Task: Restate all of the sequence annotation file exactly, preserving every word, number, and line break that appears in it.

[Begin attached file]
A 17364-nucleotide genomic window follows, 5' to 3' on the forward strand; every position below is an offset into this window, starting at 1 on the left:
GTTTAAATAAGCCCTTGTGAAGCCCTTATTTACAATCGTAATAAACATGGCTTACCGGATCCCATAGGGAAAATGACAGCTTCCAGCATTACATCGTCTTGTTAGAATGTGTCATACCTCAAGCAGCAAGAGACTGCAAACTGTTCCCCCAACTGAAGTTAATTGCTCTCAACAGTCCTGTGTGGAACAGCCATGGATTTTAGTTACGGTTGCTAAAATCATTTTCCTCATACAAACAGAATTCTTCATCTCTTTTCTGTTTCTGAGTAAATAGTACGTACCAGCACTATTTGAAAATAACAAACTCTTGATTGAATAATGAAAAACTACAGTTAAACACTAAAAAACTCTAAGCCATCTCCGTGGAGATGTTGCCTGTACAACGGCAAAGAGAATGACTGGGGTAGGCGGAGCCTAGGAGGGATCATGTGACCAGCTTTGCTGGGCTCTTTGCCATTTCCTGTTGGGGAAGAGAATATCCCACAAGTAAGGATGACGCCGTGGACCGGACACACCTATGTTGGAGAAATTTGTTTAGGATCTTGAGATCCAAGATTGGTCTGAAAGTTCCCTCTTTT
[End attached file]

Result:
A 17364-nucleotide genomic window follows, 5' to 3' on the forward strand; every position below is an offset into this window, starting at 1 on the left:
GTTTAAATAAGCCCTTGTGAAGCCCTTATTTACAATCGTAATAAACATGGCTTACCGGATCCCATAGGGAAAATGACAGCTTCCAGCATTACATCGTCTTGTTAGAATGTGTCATACCTCAAGCAGCAAGAGACTGCAAACTGTTCCCCCAACTGAAGTTAATTGCTCTCAACAGTCCTGTGTGGAACAGCCATGGATTTTAGTTACGGTTGCTAAAATCATTTTCCTCATACAAACAGAATTCTTCATCTCTTTTCTGTTTCTGAGTAAATAGTACGTACCAGCACTATTTGAAAATAACAAACTCTTGATTGAATAATGAAAAACTACAGTTAAACACTAAAAAACTCTAAGCCATCTCCGTGGAGATGTTGCCTGTACAACGGCAAAGAGAATGACTGGGGTAGGCGGAGCCTAGGAGGGATCATGTGACCAGCTTTGCTGGGCTCTTTGCCATTTCCTGTTGGGGAAGAGAATATCCCACAAGTAAGGATGACGCCGTGGACCGGACACACCTATGTTGGAGAAATTTGTTTAGGATCTTGAGATCCAAGATTGGTCTGAAAGTTCCCTCTTTT